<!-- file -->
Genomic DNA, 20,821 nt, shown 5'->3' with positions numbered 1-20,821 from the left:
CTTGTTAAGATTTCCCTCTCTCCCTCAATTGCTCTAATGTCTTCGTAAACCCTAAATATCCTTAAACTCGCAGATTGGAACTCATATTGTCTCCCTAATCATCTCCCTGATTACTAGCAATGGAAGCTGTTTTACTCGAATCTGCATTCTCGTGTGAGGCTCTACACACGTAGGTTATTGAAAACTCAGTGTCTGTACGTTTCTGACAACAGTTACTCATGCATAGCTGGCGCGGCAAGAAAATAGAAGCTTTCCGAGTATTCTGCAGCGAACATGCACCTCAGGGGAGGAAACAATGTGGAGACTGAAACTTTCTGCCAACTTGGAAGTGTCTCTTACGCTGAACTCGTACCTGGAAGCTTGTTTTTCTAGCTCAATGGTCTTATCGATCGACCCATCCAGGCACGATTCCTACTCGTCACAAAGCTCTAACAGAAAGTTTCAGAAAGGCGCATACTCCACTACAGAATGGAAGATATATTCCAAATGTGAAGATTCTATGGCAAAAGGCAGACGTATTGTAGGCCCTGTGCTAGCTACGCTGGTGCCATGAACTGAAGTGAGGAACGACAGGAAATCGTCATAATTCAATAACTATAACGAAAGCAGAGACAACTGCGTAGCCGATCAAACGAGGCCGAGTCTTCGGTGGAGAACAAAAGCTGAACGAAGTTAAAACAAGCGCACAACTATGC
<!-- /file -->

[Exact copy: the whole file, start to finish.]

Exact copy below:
Genomic DNA, 20,821 nt, shown 5'->3' with positions numbered 1-20,821 from the left:
CTTGTTAAGATTTCCCTCTCTCCCTCAATTGCTCTAATGTCTTCGTAAACCCTAAATATCCTTAAACTCGCAGATTGGAACTCATATTGTCTCCCTAATCATCTCCCTGATTACTAGCAATGGAAGCTGTTTTACTCGAATCTGCATTCTCGTGTGAGGCTCTACACACGTAGGTTATTGAAAACTCAGTGTCTGTACGTTTCTGACAACAGTTACTCATGCATAGCTGGCGCGGCAAGAAAATAGAAGCTTTCCGAGTATTCTGCAGCGAACATGCACCTCAGGGGAGGAAACAATGTGGAGACTGAAACTTTCTGCCAACTTGGAAGTGTCTCTTACGCTGAACTCGTACCTGGAAGCTTGTTTTTCTAGCTCAATGGTCTTATCGATCGACCCATCCAGGCACGATTCCTACTCGTCACAAAGCTCTAACAGAAAGTTTCAGAAAGGCGCATACTCCACTACAGAATGGAAGATATATTCCAAATGTGAAGATTCTATGGCAAAAGGCAGACGTATTGTAGGCCCTGTGCTAGCTACGCTGGTGCCATGAACTGAAGTGAGGAACGACAGGAAATCGTCATAATTCAATAACTATAACGAAAGCAGAGACAACTGCGTAGCCGATCAAACGAGGCCGAGTCTTCGGTGGAGAACAAAAGCTGAACGAAGTTAAAACAAGCGCACAACTATGC